The wad of celebrity endorsements Barack Obama has in his back pocket got a bit thicker once rock legend Bob Dylan told The Times of London that Obama was "redefining the nature of politics from the ground up."

Now for the real question: Are times really a-changin' so much that McCain supporters will swap sides to Barack n' Roll?

Just recently The Weekly Standard's blog chided "failed kingmaker" Bruce Springsteen for his political outspokenness, while praising Dylan for making the "smart career move" of never publicly supporting a candidate.

So much for rocker silence; now for the echo.

—Steve Aquino

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Rapper Nas Produces Obama Song That Isn't Terrible

| Fri Jun. 6, 2008 4:27 PM EDT

I know, we all got sick of the Will.I.Am track pretty quickly (although the McCain spoof was pretty awesome), and let's not even link to Obama Girl. But leave it to New York rapper Nas to come up with an Obama-referencing track that actually sounds pretty good. MTV news has a clip of the new track, called "Black President," which started out as part of a mixtape, but will now be included on the as-yet-untitled upcoming Nas album. Part of what makes this song interesting is its complexity: rather than being a goggle-eyed campaign sing-along, it actually expresses some doubts, with lines like "These colored folks and Negroes hate to see one of their own succeeding/America: surprise us, and let a black man guide us." Nas even wonders aloud if Obama really can "keep it way real." Plus, it's, uh, got a good beat. Check out a clip after the jump.

Chart Beat: Coldplay's Biggest Hit Ever; Duffy Doffs Madge

| Thu Jun. 5, 2008 5:47 PM EDT

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Well shut my mouth: I've been ragging on Coldplay's upcoming Viva la Vida for a while now, but the lead single of the same name has just jumped to #3 on the Billboard Hot 100, making it the band's highest-charting single ever in the U.S. ("Speed of Sound" peaked at #8 in 2005, and the ubiquitous "Clocks" never made it past #29). The album's out June 17th. Lil Wayne's Tha Carter III finally hits stores next week (I'll believe it when I see it) and "Lollipop" remains at #1 on the singles chart for a fourth week, while second single "Got Money" debuts at #13. That's only half of his four appearances in the top 40 this week, the most since 50 Cent back in 2005.

Over on the albums chart, Usher beat out the Sex and the City soundtrack this week, debuting at #1 with Here I Stand, while music to drink cosmos to landed at #2. Death Cab for Cutie's Narrow Stairs dropped from #5 to #10.

Across the pond, hotly-tipped Welsh singer-songwriter Duffy hops back up to #1 on the European albums chart with her debut album Rockferry, replacing Madonna's Hard Candy at the top spot. (Rockferry climbs to #7 in the US this week). Portishead's Third is barely hanging on in the European Top Ten after five weeks, although it was just certified gold in the UK for sales of 100,000 copies.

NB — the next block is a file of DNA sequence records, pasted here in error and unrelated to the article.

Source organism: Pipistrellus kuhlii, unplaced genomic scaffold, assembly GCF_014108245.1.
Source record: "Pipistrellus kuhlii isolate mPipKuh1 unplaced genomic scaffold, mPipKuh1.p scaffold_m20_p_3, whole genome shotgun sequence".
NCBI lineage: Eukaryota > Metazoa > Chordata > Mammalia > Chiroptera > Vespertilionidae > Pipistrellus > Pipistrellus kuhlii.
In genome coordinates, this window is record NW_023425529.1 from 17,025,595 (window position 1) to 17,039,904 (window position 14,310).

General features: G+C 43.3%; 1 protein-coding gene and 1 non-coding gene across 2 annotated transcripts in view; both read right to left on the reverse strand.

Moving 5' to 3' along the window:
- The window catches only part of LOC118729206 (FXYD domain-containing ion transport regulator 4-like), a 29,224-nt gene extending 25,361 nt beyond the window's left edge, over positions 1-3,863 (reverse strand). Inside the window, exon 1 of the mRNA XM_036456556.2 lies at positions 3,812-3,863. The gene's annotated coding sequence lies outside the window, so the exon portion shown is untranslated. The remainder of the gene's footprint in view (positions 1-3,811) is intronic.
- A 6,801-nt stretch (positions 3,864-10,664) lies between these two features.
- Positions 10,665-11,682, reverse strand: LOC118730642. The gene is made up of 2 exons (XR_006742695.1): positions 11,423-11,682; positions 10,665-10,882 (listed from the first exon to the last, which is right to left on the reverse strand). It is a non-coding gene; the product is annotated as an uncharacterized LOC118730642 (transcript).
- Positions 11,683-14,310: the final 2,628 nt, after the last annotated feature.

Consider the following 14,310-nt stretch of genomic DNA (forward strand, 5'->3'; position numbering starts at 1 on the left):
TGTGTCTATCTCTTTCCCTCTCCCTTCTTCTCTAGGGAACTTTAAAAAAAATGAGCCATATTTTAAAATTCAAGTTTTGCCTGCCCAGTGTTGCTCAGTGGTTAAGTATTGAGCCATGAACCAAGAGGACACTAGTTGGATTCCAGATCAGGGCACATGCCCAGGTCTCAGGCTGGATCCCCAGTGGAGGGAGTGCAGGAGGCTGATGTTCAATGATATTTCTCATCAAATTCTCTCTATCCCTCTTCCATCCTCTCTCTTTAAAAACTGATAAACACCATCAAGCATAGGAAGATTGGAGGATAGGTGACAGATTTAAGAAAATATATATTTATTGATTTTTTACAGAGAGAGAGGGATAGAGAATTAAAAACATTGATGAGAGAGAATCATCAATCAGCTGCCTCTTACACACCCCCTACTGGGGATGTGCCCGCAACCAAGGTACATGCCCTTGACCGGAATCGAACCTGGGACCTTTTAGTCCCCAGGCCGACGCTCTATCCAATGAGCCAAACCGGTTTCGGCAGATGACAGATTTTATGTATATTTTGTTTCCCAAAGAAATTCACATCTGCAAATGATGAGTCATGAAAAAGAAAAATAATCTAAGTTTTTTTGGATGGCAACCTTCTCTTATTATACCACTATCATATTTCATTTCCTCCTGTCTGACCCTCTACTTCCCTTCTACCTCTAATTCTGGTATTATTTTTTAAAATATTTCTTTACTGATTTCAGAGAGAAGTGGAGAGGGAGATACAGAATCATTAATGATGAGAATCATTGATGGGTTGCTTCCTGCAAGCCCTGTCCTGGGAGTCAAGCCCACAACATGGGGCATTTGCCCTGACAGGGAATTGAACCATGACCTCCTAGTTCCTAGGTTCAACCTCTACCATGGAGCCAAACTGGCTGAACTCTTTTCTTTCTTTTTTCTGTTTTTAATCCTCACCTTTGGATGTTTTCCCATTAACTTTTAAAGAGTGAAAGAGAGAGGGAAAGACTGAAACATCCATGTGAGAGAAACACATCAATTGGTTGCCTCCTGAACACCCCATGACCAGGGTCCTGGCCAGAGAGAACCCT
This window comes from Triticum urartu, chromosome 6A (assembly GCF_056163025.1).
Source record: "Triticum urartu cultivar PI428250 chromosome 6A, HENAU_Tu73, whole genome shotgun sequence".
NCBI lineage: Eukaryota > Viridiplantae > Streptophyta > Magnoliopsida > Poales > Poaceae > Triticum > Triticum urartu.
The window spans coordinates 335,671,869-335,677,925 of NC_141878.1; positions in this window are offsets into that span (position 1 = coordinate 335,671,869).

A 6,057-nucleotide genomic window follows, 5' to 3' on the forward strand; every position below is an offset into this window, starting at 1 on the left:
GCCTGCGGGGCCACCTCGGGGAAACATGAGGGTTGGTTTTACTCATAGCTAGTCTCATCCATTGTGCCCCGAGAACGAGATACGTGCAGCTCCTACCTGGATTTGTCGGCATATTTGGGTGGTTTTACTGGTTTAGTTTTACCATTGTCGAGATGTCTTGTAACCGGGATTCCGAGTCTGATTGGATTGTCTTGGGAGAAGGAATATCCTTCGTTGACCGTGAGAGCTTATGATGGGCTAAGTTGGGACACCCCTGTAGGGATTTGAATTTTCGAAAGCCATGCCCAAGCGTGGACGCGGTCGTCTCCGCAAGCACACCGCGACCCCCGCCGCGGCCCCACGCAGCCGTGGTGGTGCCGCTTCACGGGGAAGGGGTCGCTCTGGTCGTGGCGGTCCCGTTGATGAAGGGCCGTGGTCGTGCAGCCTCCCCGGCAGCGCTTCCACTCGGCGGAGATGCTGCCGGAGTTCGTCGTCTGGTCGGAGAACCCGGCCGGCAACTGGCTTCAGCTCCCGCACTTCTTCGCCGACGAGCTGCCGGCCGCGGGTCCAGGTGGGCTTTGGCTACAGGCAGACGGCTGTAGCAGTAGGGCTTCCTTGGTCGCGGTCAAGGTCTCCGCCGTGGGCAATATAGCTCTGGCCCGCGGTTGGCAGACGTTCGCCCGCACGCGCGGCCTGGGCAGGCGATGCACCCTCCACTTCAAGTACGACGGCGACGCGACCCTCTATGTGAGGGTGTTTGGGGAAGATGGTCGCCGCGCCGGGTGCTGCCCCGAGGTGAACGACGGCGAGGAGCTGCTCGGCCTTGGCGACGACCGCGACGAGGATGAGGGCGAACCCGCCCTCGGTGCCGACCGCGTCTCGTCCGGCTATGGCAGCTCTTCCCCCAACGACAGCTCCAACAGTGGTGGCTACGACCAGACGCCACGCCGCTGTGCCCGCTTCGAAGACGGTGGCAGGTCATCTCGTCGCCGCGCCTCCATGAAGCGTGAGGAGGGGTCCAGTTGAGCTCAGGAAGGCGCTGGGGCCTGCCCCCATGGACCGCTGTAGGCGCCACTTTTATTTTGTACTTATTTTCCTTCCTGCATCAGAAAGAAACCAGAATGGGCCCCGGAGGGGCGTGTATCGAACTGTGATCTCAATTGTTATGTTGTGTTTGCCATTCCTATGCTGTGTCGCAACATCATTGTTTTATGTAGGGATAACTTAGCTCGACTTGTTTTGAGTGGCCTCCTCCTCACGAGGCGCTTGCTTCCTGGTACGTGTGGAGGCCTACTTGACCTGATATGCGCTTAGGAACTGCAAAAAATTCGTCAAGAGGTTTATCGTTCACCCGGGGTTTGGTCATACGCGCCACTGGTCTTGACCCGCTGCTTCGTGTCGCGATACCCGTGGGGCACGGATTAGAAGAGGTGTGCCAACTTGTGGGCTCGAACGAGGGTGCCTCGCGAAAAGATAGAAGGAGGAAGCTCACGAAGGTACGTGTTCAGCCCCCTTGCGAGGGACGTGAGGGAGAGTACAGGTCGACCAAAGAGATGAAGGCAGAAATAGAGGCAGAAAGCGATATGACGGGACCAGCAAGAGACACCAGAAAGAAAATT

A selection of accompanying videos, after the jump.

Record Labels Make Hint-Laden Mixtape for NAB

| Thu Jun. 5, 2008 4:07 PM EDT

mojo-photo-cassette.jpgAh, it brings me back to my early teens. With the image of an unrequited crush object fixed firmly in my mind, I'd labor for hours at my crappy Sears stereo, arranging song after song onto a C-90 cassette, in the hopes that the music would carry a message I was too chicken to voice myself: The Smiths "I Want the One I Can't Have," The Cure's "Close to Me," Violent Femmes "Add It Up." A master of subtlety I was not. Then, the magic cassette (complete with intricately detailed cover) would be handed off to said crush object, who I can only assume listened to it for hours while longingly gazing at a picture of me. Or, tossed it in the trash.

Either way, it never really worked, but that isn't stopping record label-funded musicFirst, who are trying to express their unrequited love of performance royalties to the National Association of Broadcasters with lyrically appropriate music this week. Cheekily calling the attempt a "four-day prank," the organization is sending NAB president David Rehr an iTunes certificate for these songs:

Video: Terry McAuliffe Loses It on The Daily Show

| Wed Jun. 4, 2008 4:06 PM EDT

Is he doing a bit? Is this a shoot-the-moon strategy? Is it the giddiness of a man who knows some sort of secret bombshell Obama revelation is about to hit the fan, which will somehow magically switch everybody's allegiances to Hillary? Or is he just on gigantic mounds of crack cocaine?

Update: Jonathan Stein has already noted on Mojoblog that this guy is loony tunes, but that he'd "want him in my camp." But Jonathan, think of the crack bills! No wonder they're $20 million in debt...